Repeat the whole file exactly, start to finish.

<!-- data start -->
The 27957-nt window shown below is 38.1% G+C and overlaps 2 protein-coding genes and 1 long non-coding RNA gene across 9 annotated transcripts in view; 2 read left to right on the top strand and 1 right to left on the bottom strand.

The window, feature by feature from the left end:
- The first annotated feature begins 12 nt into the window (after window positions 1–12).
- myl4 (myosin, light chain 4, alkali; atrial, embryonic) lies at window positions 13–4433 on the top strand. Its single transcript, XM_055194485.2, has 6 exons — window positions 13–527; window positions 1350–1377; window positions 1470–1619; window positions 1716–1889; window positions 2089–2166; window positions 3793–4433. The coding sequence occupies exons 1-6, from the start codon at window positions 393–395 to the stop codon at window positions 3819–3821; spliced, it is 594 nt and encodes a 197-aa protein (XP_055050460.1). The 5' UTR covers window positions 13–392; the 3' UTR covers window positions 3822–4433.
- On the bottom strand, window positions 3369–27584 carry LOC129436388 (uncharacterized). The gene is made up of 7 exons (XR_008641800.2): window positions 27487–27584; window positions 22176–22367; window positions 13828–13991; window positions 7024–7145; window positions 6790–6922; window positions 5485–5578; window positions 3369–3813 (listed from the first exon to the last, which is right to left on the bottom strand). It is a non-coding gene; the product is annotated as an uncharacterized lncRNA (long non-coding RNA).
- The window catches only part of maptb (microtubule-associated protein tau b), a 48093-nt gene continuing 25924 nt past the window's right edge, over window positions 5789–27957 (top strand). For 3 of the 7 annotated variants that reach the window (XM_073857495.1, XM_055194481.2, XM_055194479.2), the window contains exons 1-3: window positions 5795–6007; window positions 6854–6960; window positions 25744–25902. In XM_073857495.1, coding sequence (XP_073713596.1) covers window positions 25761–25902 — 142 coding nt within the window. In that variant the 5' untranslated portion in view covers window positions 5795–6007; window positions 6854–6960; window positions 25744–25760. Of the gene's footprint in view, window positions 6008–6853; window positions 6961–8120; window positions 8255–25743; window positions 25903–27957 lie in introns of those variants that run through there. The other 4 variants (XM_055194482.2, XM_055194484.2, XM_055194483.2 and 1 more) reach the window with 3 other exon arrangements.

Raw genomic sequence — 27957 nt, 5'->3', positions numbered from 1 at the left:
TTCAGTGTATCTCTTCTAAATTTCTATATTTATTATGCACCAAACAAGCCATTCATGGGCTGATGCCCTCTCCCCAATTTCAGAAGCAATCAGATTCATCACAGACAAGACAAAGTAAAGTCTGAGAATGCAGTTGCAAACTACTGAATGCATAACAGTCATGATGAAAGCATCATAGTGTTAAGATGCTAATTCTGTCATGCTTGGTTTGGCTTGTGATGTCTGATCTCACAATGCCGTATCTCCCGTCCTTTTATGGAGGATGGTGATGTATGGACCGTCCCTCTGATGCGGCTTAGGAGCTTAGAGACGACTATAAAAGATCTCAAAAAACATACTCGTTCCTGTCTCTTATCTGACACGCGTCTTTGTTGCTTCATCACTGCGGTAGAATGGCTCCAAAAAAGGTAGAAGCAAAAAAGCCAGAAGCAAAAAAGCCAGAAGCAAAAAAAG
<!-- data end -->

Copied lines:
The 27957-nt window shown below is 38.1% G+C and overlaps 2 protein-coding genes and 1 long non-coding RNA gene across 9 annotated transcripts in view; 2 read left to right on the top strand and 1 right to left on the bottom strand.

The window, feature by feature from the left end:
- The first annotated feature begins 12 nt into the window (after window positions 1–12).
- myl4 (myosin, light chain 4, alkali; atrial, embryonic) lies at window positions 13–4433 on the top strand. Its single transcript, XM_055194485.2, has 6 exons — window positions 13–527; window positions 1350–1377; window positions 1470–1619; window positions 1716–1889; window positions 2089–2166; window positions 3793–4433. The coding sequence occupies exons 1-6, from the start codon at window positions 393–395 to the stop codon at window positions 3819–3821; spliced, it is 594 nt and encodes a 197-aa protein (XP_055050460.1). The 5' UTR covers window positions 13–392; the 3' UTR covers window positions 3822–4433.
- On the bottom strand, window positions 3369–27584 carry LOC129436388 (uncharacterized). The gene is made up of 7 exons (XR_008641800.2): window positions 27487–27584; window positions 22176–22367; window positions 13828–13991; window positions 7024–7145; window positions 6790–6922; window positions 5485–5578; window positions 3369–3813 (listed from the first exon to the last, which is right to left on the bottom strand). It is a non-coding gene; the product is annotated as an uncharacterized lncRNA (long non-coding RNA).
- The window catches only part of maptb (microtubule-associated protein tau b), a 48093-nt gene continuing 25924 nt past the window's right edge, over window positions 5789–27957 (top strand). For 3 of the 7 annotated variants that reach the window (XM_073857495.1, XM_055194481.2, XM_055194479.2), the window contains exons 1-3: window positions 5795–6007; window positions 6854–6960; window positions 25744–25902. In XM_073857495.1, coding sequence (XP_073713596.1) covers window positions 25761–25902 — 142 coding nt within the window. In that variant the 5' untranslated portion in view covers window positions 5795–6007; window positions 6854–6960; window positions 25744–25760. Of the gene's footprint in view, window positions 6008–6853; window positions 6961–8120; window positions 8255–25743; window positions 25903–27957 lie in introns of those variants that run through there. The other 4 variants (XM_055194482.2, XM_055194484.2, XM_055194483.2 and 1 more) reach the window with 3 other exon arrangements.

Raw genomic sequence — 27957 nt, 5'->3', positions numbered from 1 at the left:
TTCAGTGTATCTCTTCTAAATTTCTATATTTATTATGCACCAAACAAGCCATTCATGGGCTGATGCCCTCTCCCCAATTTCAGAAGCAATCAGATTCATCACAGACAAGACAAAGTAAAGTCTGAGAATGCAGTTGCAAACTACTGAATGCATAACAGTCATGATGAAAGCATCATAGTGTTAAGATGCTAATTCTGTCATGCTTGGTTTGGCTTGTGATGTCTGATCTCACAATGCCGTATCTCCCGTCCTTTTATGGAGGATGGTGATGTATGGACCGTCCCTCTGATGCGGCTTAGGAGCTTAGAGACGACTATAAAAGATCTCAAAAAACATACTCGTTCCTGTCTCTTATCTGACACGCGTCTTTGTTGCTTCATCACTGCGGTAGAATGGCTCCAAAAAAGGTAGAAGCAAAAAAGCCAGAAGCAAAAAAGCCAGAAGCAAAAAAAG